On The Water

By Chandra Orr

February 6, 2009 5 min read


Grab a paddle and get ready for adventure

Chandra Orr

Creators News Service

Kayaking isn't as hard as it looks. In fact, it's one of the best ways for beginners to get on the water.

We're not talking raging whitewater and rolling rapids. Forget the high-adrenaline adventures until you've practiced your paddling in calmer waters -- think still water lakes and slow-moving streams.

"Paddling is an incredibly versatile activity, for any age, at any fitness level and with any interest," said Sue Rechner, chief executive of Confluence Watersports in Easley, S.C., which oversees multiple kayak manufacturers, including Wilderness Systems, Perception, Dagger and Wave Sport.

It takes a while to get the feel for the paddle, but with a little practice, kayaking makes for great family adventures -- and for first-timers it can be the least intimidating of the extreme water sports.

"Kayaking can be a peaceful, relaxing activity or an adrenaline-filled, exciting one. The whole family can participate, but it's just as easy for one person to take a boat out and paddle," Rechner said. "You have complete control over the pace and intensity."

It's a great way to experience nature -- up close and personal.

"The water offers an infinite variety of sights and sounds for all ages and abilities," said Pat Welle, founder of Columbia Kayak Adventures, an outfitter in Richland, Wash. "As a sea kayaker I paddle in everything from calm, still water to ocean swell and current -- and I enjoy it all. I paddle year-round and am constantly amazed by the beauty of a sunset on the water or the sight of a deer on an island in the desert."

Ready to hit the whitewater? First things first. As with any sport, finding the right equipment is essential, and no one knows the sport better than your local kayak and canoe outfitter. They can help determine the proper size and structure of kayak to best suit your needs.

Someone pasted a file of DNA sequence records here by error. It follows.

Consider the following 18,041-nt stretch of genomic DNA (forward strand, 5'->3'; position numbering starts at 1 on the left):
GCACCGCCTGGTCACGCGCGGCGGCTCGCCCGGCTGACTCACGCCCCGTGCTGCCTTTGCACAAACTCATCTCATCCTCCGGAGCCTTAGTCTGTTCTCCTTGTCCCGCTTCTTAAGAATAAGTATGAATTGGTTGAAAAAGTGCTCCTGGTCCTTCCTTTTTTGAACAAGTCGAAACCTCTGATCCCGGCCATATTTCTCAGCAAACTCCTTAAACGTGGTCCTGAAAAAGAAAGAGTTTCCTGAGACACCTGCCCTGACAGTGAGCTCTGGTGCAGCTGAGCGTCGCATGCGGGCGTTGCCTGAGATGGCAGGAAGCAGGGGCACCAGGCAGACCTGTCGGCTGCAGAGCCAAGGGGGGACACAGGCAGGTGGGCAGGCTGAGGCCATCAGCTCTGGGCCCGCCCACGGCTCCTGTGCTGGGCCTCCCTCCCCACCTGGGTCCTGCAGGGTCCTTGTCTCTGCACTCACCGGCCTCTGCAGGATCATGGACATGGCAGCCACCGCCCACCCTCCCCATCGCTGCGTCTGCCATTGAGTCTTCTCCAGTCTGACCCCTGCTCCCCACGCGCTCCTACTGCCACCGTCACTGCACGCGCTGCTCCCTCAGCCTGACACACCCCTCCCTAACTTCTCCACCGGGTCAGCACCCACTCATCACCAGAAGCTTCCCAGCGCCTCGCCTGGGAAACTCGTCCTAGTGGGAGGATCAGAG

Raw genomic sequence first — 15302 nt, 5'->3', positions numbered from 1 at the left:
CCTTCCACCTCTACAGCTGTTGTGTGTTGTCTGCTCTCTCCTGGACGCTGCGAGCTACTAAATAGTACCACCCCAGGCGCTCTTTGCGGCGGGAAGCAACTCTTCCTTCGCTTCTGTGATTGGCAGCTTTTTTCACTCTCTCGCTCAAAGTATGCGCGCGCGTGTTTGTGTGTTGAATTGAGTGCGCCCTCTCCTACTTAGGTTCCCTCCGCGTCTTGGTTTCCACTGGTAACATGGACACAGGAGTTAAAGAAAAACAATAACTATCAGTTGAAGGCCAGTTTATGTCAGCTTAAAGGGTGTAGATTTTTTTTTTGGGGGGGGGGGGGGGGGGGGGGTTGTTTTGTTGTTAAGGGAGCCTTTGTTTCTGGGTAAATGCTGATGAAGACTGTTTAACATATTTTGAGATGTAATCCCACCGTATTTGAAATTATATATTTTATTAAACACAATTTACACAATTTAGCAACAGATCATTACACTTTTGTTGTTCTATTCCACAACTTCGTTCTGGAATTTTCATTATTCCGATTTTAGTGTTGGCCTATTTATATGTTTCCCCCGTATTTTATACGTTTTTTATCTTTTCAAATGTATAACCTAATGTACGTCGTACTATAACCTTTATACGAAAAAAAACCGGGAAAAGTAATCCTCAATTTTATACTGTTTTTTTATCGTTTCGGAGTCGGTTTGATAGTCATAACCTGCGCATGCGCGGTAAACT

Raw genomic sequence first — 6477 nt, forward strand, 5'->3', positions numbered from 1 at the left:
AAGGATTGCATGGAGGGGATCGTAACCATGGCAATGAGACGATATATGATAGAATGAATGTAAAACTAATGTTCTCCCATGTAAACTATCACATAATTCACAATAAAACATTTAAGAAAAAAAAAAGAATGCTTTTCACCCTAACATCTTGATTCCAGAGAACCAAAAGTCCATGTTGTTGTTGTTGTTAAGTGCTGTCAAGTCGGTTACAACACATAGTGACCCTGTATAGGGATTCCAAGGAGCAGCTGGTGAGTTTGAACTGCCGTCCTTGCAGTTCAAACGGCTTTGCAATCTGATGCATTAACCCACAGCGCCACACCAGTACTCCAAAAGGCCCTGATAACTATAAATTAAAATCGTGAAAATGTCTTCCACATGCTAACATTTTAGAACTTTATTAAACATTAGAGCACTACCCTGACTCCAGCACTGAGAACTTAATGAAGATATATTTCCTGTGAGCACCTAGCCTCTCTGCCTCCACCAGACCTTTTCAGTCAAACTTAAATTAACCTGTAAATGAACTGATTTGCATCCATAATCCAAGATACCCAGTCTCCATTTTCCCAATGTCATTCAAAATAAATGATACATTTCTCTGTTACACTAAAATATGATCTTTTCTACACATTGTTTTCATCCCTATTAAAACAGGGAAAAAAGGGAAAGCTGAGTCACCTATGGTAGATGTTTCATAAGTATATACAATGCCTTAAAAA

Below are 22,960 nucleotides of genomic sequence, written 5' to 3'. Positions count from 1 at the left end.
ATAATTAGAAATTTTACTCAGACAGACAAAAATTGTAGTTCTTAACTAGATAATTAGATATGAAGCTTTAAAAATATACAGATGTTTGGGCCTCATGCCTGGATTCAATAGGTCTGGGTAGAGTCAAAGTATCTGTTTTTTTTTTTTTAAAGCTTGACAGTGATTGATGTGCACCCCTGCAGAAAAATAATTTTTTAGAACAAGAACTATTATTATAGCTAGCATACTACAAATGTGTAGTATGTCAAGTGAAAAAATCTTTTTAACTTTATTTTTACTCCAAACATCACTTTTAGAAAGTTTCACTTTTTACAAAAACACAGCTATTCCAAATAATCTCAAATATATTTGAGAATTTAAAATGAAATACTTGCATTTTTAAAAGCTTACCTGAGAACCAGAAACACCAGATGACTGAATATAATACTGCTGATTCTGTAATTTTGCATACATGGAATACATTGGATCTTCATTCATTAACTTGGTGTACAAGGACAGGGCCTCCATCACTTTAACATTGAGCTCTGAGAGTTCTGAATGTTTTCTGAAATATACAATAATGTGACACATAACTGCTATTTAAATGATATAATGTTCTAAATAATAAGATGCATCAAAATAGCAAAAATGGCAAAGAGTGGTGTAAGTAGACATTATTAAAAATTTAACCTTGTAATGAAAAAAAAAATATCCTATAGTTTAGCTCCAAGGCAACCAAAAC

"Just like anything, there is a learning curve -- but unlike some other sports, paddling is fun from the very first moment you get in a boat, but finding the right boat will increase your enjoyment immensely," Rechner said.

"Take into account three things before getting started: What type of paddler are you, what type of water will you be paddling and what gear is appropriate for both? Most of us need a little help answering these questions and local specialty retailers are invaluable to getting you set up properly," Rechner said.

For your first few times on the water, opt for a kayak that sits lower in the water. With a low center of gravity, the boat will be more stable and you'll have an easier time controlling the kayak and maneuvering turns. Kayaks that sit lower in the water are also less sensitive to wind and rough waters.

"The flat-water kayak is the easiest for the average person to get in with no experience and make it go somewhere," Welle said. "I use touring sea kayaks in my classes and tours. These are generally very stable, have the person sitting fairly close in the water and don't require great physical ability to paddle in mild conditions. A touring kayak can be made to go relatively straight for short distances with minimal effort."

Inflatable kayaks are also a popular choice for beginners, but keep in mind that, much like a canoe, those sit higher in the water and may prove more challenging.

The best way to find the right equipment for your needs is to get behind the wheel, so to speak. Visit your local kayaking outfitter. Many offer lessons, guided tours and free demos.

"We recommend everyone takes a lesson before engaging in any type of water sport," Rechner said. "At the very minimum, it's crucially important to understand the unique safety requirements of spending time on the water."

Beginning kayak lessons, like those offered by Columbia Kayak Adventure, offer a quick introduction to the sport. Students learn basic boat-handling skills, the elements of paddling, proper launch and landing techniques and valuable water safety skills. Beginner classes generally last just a few hours, and prices start at around $60.

"Starting the sport with instruction makes the learning curve significantly better, but if you just want to get out, go with an outfitter who provides interesting tours and all the equipment," Welle said.

Instructional tours range from half-day excursions to weeklong getaways. For one price, outfitters supply all the necessary equipment, provide transportation to the boat launch site and provide quick lessons to get you on the water fast -- longer tours even include meals and lodging. Along the way, you'll learn proper paddling techniques, practice turning and maneuvering the boat and gain some valuable water safety advice.

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